WPI Frontiers/Strive Summer Program Brings Out the Best Future Scientists, Engineers

Contact: WPI Media Relations, 508-831-5616

WORCESTER, Mass. -- Seventy high school students with superior academic ability and a passion for science, math and engineering will spend two weeks of their vacation this summer at WPI taking part in the University's innovative Frontiers/Strive program, an on-campus learning experience that challenges them to explore the outer limits of knowledge in science, mathematics and engineering. Participants will be coming to WPI from throughout New England and the United States and from Brazil, Ecuador, India and Puerto Rico.

From July 11 to July 24, the students, who will enter their senior year of high school this fall, will attend classes and work in laboratories in biology, chemistry, civil engineering, computer science, electrical and computer engineering, mathematics, mechanical engineering and physics.

Each of the students will spend Monday through Saturday learning about his or her chosen area of study from WPI professors. They will work with their classmates on projects and use state-of-the-art experimental, analytical and computer technology. WPI students majoring in these disciplines will assist in the labs and in study groups. Examples of the types of experiences students will take part in include tracking down mutant proteins with antibodies, using infrared spectroscopy to reveal molecules' building properties, building and testing small-scale bridges, writing Web pages, and exploring lasers, computers, black holes and new planets.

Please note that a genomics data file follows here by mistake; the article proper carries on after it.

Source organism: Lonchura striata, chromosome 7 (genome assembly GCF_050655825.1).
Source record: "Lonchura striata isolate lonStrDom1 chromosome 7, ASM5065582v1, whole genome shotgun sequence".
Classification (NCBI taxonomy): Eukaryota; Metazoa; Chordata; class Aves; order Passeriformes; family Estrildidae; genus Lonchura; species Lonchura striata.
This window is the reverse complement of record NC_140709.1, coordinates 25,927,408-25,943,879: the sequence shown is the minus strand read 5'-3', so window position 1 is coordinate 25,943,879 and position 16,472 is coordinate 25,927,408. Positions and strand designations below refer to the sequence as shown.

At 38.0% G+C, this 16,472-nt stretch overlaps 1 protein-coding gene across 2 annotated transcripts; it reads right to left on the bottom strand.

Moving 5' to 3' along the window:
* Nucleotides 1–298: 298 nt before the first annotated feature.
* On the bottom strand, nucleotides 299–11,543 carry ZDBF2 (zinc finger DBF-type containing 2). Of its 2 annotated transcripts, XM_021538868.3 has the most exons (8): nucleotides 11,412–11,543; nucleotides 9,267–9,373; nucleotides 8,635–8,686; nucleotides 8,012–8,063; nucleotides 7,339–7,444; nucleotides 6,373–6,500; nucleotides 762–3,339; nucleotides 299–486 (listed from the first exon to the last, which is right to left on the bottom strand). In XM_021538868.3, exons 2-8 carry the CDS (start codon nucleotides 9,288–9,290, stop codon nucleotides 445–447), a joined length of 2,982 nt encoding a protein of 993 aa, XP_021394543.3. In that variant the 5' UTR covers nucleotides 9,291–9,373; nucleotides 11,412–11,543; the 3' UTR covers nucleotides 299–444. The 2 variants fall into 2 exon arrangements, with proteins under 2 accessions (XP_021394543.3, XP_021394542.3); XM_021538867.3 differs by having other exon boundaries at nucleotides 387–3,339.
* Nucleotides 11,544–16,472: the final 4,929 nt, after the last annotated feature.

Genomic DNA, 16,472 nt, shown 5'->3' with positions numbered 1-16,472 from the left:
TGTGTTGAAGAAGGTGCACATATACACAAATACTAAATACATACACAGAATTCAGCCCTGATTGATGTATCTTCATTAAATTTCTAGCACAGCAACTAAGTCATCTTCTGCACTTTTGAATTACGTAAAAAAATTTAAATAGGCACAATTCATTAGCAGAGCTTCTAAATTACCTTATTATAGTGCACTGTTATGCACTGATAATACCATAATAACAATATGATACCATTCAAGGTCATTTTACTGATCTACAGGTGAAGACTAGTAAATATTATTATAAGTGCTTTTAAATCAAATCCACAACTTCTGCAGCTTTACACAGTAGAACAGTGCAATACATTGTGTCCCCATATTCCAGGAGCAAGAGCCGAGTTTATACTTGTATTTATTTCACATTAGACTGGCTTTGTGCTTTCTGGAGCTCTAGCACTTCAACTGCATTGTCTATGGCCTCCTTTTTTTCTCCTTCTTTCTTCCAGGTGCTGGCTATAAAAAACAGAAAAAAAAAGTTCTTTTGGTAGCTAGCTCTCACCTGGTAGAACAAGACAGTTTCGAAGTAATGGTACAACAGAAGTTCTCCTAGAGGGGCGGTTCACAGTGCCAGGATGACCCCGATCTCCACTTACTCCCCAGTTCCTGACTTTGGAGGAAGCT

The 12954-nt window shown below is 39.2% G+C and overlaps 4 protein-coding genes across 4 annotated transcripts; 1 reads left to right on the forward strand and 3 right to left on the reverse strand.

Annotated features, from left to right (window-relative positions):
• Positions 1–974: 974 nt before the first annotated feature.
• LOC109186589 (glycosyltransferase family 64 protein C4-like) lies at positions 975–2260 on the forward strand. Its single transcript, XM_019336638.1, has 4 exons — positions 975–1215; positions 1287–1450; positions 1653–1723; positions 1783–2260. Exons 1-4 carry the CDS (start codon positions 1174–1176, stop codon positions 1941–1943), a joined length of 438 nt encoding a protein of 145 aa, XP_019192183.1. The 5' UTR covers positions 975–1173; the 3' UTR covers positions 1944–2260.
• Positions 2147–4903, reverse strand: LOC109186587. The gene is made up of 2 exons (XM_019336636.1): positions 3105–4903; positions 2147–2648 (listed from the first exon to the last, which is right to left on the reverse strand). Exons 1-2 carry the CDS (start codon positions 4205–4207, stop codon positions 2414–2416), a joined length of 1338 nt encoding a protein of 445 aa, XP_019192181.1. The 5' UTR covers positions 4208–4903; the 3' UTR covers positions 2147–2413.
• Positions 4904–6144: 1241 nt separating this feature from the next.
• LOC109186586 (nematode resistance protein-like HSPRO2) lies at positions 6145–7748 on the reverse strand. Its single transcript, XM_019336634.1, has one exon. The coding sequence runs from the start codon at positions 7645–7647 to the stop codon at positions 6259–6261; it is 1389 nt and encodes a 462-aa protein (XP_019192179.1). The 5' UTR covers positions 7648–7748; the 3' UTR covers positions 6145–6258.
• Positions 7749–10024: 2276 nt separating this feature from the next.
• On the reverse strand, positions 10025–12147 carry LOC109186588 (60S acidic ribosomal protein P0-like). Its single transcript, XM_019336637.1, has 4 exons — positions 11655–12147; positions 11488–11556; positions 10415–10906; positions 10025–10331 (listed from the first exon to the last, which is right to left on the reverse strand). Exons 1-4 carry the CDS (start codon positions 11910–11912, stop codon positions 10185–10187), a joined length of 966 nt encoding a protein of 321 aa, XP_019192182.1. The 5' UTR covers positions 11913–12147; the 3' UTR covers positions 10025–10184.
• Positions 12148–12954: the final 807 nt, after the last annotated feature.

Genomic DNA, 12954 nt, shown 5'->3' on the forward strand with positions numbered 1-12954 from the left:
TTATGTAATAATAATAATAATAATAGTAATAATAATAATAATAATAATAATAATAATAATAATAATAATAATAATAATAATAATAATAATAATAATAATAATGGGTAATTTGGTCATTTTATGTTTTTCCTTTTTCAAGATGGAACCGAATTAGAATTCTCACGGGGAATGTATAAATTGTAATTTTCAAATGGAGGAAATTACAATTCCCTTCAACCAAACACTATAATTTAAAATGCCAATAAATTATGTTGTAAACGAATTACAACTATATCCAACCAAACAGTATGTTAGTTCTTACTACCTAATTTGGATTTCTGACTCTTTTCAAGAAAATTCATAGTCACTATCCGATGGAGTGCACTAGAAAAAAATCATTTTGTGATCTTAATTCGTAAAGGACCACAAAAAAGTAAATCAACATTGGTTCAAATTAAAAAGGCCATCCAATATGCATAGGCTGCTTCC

The program includes workshops in speech, creative writing, music and theater, as well as field trips, movies, live performances and tournaments. Each participant will be given an account on the WPI computer system with access to the campus network and the Internet and access to Gordon Library and the athletic facilities. Everyone will live in one of the co-ed residence halls.

Frontiers was established in 1982. Strive was established in 1991 with seed money from Untied Technologies Corp. and GTE to identify motivated and academically talented Black, Latino and Native American students. "Frontiers/Strive is an excellent opportunity for students to get a glimpse of college life," says Dawn R. Johnson, director of WPI's Office of Minority Affairs and Outreach Programs, who is the coordinator for the program. "It is a rewarding academic and social experience that, hopefully, will attract these students to one of WPI's undergraduate programs."

WPI, an independent technological university founded in 1865, is renowned for its project-based educational plan. Under the WPI Plan, students are provided with unique opportunities for integrating classroom studies with preprofessional projects conducted on campus or at off-site locations. In 1997, U.S. News & World Report ranked WPI among the top 50 national universities in its Best Colleges Guide and 35th among the top national institutions in the magazine's Best College Values report.